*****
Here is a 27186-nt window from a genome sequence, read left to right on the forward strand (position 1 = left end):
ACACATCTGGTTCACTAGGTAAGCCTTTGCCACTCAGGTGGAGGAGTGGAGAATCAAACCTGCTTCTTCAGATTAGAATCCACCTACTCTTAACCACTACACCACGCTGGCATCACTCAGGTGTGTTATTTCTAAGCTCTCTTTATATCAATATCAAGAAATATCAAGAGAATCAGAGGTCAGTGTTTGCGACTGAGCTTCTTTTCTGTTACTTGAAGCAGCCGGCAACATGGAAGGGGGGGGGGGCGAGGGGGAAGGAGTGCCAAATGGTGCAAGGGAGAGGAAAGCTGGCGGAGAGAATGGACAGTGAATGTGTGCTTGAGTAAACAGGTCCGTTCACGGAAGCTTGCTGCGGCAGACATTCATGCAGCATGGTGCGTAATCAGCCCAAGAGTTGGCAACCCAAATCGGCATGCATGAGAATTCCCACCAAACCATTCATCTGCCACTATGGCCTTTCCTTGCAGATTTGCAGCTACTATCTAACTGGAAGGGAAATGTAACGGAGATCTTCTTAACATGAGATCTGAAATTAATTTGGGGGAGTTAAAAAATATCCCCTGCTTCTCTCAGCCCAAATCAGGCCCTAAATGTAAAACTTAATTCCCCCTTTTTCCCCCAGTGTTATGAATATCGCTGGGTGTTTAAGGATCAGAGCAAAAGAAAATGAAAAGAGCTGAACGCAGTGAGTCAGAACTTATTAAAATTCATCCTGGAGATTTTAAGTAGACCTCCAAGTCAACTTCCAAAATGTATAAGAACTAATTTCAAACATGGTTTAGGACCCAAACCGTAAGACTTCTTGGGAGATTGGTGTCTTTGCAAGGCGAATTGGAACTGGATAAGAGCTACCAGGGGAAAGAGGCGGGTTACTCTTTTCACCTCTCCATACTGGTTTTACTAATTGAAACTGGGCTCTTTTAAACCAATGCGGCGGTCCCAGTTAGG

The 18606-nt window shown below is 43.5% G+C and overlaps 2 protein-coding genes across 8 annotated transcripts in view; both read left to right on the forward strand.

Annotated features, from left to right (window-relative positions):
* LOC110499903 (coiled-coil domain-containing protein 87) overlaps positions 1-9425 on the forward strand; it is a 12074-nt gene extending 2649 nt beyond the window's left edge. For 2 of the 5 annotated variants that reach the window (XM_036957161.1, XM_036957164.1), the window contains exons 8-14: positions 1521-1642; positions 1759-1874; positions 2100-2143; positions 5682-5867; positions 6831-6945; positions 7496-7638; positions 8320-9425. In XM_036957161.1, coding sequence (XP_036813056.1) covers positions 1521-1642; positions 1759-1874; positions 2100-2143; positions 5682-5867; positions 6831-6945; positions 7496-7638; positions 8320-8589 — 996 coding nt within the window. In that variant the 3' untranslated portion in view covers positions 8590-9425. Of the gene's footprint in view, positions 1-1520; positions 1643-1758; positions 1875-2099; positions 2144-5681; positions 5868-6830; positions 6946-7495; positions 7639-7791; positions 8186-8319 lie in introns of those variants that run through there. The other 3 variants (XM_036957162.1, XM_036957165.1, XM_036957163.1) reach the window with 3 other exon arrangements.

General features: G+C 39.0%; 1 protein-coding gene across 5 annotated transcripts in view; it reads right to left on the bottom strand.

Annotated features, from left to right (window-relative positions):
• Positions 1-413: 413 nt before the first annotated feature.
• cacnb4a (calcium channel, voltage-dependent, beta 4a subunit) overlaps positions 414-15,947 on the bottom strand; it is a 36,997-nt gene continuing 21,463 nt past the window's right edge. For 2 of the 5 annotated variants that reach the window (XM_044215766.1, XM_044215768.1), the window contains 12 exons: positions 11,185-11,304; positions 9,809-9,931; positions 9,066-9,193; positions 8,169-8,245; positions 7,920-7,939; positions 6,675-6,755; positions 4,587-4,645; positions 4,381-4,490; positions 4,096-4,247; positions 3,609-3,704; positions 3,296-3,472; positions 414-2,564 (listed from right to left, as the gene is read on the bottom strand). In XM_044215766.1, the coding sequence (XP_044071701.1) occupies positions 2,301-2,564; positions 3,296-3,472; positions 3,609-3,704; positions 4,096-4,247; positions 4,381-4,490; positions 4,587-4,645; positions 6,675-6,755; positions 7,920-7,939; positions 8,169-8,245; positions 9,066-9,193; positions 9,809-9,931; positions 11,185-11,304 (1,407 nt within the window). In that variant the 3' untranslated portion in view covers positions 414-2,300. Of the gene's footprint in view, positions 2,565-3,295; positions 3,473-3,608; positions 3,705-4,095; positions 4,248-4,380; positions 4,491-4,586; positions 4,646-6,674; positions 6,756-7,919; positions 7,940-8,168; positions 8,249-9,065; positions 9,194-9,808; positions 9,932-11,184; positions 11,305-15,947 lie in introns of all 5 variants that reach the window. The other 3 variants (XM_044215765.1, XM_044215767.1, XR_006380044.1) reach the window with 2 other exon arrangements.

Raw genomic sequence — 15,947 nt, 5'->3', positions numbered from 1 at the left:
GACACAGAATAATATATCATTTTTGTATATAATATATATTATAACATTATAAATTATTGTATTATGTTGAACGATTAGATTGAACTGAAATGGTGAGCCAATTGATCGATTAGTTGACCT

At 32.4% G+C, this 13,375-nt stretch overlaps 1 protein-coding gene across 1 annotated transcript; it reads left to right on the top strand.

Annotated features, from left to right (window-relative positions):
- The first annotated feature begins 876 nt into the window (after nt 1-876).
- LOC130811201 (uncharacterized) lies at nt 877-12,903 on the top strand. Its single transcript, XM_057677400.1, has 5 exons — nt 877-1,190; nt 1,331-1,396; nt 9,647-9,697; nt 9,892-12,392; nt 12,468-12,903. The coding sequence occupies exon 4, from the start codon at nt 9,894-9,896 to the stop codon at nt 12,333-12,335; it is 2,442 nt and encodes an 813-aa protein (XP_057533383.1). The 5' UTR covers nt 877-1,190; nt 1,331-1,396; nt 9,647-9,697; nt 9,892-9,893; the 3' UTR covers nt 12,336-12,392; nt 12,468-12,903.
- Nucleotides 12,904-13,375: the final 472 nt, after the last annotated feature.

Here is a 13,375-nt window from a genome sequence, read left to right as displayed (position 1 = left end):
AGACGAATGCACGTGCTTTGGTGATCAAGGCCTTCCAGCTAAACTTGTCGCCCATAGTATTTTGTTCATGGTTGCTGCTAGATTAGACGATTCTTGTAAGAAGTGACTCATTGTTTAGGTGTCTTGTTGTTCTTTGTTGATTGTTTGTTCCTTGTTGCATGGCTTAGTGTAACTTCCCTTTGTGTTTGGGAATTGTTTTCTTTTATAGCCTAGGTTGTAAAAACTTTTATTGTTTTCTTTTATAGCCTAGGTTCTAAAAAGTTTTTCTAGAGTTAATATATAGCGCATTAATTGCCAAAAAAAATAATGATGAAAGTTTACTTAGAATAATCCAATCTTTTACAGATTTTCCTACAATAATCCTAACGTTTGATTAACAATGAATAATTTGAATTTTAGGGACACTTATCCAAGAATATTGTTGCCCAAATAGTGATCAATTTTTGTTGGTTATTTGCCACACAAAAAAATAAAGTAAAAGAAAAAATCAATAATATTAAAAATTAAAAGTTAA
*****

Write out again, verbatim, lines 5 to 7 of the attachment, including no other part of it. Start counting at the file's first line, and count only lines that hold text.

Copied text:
* LOC110499903 (coiled-coil domain-containing protein 87) overlaps positions 1-9425 on the forward strand; it is a 12074-nt gene extending 2649 nt beyond the window's left edge. For 2 of the 5 annotated variants that reach the window (XM_036957161.1, XM_036957164.1), the window contains exons 8-14: positions 1521-1642; positions 1759-1874; positions 2100-2143; positions 5682-5867; positions 6831-6945; positions 7496-7638; positions 8320-9425. In XM_036957161.1, coding sequence (XP_036813056.1) covers positions 1521-1642; positions 1759-1874; positions 2100-2143; positions 5682-5867; positions 6831-6945; positions 7496-7638; positions 8320-8589 — 996 coding nt within the window. In that variant the 3' untranslated portion in view covers positions 8590-9425. Of the gene's footprint in view, positions 1-1520; positions 1643-1758; positions 1875-2099; positions 2144-5681; positions 5868-6830; positions 6946-7495; positions 7639-7791; positions 8186-8319 lie in introns of those variants that run through there. The other 3 variants (XM_036957162.1, XM_036957165.1, XM_036957163.1) reach the window with 3 other exon arrangements.

General features: G+C 39.0%; 1 protein-coding gene across 5 annotated transcripts in view; it reads right to left on the bottom strand.

Annotated features, from left to right (window-relative positions):